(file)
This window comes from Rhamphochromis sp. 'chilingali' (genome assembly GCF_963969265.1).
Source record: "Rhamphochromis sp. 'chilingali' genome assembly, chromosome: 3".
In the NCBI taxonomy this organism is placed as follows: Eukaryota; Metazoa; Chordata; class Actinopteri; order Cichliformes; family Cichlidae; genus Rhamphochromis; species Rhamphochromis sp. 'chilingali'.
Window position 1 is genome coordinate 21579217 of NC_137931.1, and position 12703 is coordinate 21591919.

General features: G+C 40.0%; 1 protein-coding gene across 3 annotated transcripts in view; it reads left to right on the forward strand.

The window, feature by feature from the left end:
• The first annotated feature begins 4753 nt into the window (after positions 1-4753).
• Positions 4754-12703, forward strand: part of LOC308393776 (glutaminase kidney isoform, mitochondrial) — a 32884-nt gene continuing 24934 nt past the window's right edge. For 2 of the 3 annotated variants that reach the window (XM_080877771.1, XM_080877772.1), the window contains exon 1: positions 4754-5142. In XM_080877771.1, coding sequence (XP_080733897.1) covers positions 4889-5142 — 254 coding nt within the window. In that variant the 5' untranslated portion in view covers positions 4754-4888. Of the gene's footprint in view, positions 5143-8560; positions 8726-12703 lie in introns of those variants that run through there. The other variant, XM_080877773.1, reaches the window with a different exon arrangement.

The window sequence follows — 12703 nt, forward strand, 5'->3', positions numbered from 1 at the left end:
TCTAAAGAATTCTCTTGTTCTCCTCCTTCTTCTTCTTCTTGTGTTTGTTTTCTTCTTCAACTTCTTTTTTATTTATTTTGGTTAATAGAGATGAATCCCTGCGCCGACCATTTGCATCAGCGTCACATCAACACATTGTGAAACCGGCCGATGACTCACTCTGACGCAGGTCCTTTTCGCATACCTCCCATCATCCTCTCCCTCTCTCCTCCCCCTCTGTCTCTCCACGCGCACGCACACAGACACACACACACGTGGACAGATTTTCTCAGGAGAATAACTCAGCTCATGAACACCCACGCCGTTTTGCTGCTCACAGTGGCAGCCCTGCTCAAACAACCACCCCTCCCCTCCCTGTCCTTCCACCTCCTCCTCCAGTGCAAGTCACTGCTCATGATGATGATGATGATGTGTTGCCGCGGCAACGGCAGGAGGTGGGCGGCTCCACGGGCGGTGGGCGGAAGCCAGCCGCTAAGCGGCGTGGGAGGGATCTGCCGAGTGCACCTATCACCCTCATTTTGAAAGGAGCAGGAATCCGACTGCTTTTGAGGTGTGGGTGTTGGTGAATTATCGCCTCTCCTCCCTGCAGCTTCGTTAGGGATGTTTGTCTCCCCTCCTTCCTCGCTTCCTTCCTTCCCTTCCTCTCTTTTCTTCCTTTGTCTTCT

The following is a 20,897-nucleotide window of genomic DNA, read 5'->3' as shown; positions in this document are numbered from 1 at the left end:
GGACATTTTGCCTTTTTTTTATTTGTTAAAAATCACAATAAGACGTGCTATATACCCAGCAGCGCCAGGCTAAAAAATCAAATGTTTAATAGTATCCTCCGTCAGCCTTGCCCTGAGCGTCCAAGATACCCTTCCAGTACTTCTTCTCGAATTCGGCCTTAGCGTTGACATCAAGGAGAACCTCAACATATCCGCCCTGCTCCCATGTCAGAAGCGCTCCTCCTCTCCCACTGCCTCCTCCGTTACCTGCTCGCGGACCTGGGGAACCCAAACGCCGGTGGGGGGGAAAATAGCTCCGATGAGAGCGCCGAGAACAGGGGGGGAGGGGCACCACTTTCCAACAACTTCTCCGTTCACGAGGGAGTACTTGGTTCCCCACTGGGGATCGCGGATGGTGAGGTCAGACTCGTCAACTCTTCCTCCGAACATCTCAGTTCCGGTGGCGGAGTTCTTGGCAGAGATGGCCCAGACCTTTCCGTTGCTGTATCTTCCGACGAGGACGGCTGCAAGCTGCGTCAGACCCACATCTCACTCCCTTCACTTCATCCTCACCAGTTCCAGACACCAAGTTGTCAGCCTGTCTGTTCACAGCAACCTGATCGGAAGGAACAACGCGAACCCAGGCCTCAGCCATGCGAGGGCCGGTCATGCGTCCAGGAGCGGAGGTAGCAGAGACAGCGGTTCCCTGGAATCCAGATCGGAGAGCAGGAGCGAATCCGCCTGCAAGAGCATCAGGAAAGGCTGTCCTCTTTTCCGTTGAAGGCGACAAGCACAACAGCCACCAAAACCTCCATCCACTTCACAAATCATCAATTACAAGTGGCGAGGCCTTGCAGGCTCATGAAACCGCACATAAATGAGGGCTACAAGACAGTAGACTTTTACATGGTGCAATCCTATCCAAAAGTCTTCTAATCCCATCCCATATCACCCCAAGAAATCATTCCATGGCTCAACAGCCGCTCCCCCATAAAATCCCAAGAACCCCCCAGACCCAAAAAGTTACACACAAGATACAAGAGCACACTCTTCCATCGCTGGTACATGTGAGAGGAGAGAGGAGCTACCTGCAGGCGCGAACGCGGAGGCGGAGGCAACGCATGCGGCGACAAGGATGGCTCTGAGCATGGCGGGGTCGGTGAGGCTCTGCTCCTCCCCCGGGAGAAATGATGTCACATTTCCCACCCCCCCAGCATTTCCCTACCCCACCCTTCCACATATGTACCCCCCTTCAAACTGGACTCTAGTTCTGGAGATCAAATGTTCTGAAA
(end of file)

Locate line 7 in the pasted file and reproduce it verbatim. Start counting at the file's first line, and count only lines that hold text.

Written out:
• The first annotated feature begins 4753 nt into the window (after positions 1-4753).